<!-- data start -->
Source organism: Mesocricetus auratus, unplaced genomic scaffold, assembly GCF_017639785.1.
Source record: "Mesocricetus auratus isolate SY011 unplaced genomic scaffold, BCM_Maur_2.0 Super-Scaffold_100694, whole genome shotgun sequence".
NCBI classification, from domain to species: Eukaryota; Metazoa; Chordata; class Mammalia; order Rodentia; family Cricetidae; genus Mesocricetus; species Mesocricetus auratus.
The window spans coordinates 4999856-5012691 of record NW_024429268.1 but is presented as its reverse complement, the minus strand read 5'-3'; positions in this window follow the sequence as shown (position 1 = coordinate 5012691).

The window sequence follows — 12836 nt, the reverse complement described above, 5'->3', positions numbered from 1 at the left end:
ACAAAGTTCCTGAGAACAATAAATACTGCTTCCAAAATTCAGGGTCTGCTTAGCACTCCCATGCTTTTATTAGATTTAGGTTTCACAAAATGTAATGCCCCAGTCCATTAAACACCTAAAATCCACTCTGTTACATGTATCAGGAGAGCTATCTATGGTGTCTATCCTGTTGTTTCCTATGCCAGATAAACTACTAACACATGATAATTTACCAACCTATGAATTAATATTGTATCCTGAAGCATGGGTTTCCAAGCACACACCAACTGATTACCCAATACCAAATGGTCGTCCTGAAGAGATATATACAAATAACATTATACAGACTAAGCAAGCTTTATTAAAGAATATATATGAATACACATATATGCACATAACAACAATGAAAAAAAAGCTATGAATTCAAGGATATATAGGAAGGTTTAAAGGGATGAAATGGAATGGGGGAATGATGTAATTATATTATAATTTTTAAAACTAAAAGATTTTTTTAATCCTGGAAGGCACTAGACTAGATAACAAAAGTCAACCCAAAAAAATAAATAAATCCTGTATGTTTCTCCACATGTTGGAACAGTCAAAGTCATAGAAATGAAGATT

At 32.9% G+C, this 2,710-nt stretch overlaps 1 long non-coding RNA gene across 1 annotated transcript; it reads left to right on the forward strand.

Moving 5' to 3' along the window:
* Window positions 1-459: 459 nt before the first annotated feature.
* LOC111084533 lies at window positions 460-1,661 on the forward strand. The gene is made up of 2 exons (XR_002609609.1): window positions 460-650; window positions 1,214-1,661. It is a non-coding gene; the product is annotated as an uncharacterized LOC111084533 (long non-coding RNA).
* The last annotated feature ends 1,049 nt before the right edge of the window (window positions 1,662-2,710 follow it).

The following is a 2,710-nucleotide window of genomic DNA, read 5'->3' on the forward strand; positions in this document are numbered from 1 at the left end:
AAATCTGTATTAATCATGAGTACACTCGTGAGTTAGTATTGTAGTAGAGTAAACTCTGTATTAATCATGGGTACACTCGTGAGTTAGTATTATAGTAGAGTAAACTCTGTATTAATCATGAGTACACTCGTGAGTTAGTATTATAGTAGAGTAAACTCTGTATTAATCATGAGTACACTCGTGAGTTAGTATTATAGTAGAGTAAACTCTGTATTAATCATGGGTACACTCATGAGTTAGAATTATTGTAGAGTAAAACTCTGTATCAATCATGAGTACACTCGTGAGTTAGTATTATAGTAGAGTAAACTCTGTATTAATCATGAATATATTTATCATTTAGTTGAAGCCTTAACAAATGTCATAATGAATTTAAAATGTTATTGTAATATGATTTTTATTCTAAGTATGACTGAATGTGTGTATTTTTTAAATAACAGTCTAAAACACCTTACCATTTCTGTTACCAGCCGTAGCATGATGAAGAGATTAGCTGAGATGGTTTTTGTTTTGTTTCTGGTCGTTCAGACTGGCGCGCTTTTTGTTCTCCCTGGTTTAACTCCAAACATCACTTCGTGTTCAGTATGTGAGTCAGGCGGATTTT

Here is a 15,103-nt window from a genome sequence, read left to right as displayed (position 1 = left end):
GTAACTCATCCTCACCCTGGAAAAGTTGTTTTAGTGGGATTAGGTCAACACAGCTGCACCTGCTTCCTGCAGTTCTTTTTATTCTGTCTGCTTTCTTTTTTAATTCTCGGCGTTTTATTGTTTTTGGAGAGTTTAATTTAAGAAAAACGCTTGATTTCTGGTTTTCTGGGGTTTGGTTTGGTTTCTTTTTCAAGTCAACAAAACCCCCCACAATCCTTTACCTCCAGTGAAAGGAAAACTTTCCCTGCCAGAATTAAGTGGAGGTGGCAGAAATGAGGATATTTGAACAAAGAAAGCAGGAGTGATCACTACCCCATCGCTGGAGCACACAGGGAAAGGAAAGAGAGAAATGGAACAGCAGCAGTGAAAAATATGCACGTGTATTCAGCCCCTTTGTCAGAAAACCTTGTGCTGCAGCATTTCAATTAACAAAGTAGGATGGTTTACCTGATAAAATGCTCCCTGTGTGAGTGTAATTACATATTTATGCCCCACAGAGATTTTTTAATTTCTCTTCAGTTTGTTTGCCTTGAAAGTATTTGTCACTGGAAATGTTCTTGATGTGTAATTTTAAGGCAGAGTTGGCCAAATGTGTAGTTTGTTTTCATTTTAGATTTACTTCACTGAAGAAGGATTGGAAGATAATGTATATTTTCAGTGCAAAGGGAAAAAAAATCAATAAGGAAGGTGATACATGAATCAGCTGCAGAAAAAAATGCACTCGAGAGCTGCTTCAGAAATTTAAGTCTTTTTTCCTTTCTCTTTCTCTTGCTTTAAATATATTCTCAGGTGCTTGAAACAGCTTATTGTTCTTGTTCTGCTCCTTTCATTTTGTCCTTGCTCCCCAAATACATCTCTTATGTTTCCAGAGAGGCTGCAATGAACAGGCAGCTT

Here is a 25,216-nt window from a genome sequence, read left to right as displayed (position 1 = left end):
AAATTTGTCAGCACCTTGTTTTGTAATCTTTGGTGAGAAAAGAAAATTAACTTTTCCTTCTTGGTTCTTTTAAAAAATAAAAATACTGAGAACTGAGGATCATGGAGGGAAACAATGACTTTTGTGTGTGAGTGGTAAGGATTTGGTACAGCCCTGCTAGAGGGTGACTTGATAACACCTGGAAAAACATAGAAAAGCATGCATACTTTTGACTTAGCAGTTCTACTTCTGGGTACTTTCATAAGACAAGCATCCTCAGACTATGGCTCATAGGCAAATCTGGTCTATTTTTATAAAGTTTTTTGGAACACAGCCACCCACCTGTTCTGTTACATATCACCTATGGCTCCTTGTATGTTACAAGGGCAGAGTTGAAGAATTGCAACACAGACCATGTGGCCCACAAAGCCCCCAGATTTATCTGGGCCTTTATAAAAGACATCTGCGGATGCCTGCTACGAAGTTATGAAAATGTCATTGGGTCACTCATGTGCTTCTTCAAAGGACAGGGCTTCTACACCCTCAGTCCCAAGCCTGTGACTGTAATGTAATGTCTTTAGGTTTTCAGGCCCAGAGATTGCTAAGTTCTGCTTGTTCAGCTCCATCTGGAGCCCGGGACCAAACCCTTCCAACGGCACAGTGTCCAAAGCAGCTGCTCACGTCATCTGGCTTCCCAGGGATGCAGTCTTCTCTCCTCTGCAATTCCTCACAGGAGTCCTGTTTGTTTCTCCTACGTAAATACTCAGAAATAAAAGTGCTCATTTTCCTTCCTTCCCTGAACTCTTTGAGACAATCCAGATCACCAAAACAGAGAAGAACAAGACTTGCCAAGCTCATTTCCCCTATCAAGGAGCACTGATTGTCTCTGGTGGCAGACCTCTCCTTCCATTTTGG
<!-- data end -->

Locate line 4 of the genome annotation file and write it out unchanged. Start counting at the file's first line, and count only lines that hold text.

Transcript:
The window spans coordinates 4999856-5012691 of record NW_024429268.1 but is presented as its reverse complement, the minus strand read 5'-3'; positions in this window follow the sequence as shown (position 1 = coordinate 5012691).